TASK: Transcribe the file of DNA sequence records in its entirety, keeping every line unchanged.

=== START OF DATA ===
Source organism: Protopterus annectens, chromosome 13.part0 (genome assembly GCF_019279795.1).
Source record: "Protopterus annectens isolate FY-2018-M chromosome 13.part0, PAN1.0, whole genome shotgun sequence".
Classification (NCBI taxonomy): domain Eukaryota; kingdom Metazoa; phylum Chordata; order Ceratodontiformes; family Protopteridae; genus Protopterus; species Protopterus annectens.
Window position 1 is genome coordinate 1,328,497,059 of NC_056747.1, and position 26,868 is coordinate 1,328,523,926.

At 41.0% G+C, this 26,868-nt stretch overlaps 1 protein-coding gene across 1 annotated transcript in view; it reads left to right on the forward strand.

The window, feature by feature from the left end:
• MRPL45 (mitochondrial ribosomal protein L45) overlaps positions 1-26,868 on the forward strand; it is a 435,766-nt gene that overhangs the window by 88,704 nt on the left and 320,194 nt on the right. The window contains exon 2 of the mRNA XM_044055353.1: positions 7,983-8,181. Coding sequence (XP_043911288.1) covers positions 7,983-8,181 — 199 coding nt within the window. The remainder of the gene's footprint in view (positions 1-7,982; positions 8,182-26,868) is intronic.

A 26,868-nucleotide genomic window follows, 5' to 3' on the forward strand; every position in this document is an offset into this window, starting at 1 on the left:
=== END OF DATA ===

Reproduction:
Source organism: Protopterus annectens, chromosome 13.part0 (genome assembly GCF_019279795.1).
Source record: "Protopterus annectens isolate FY-2018-M chromosome 13.part0, PAN1.0, whole genome shotgun sequence".
Classification (NCBI taxonomy): domain Eukaryota; kingdom Metazoa; phylum Chordata; order Ceratodontiformes; family Protopteridae; genus Protopterus; species Protopterus annectens.
Window position 1 is genome coordinate 1,328,497,059 of NC_056747.1, and position 26,868 is coordinate 1,328,523,926.

At 41.0% G+C, this 26,868-nt stretch overlaps 1 protein-coding gene across 1 annotated transcript in view; it reads left to right on the forward strand.

The window, feature by feature from the left end:
• MRPL45 (mitochondrial ribosomal protein L45) overlaps positions 1-26,868 on the forward strand; it is a 435,766-nt gene that overhangs the window by 88,704 nt on the left and 320,194 nt on the right. The window contains exon 2 of the mRNA XM_044055353.1: positions 7,983-8,181. Coding sequence (XP_043911288.1) covers positions 7,983-8,181 — 199 coding nt within the window. The remainder of the gene's footprint in view (positions 1-7,982; positions 8,182-26,868) is intronic.

A 26,868-nucleotide genomic window follows, 5' to 3' on the forward strand; every position in this document is an offset into this window, starting at 1 on the left: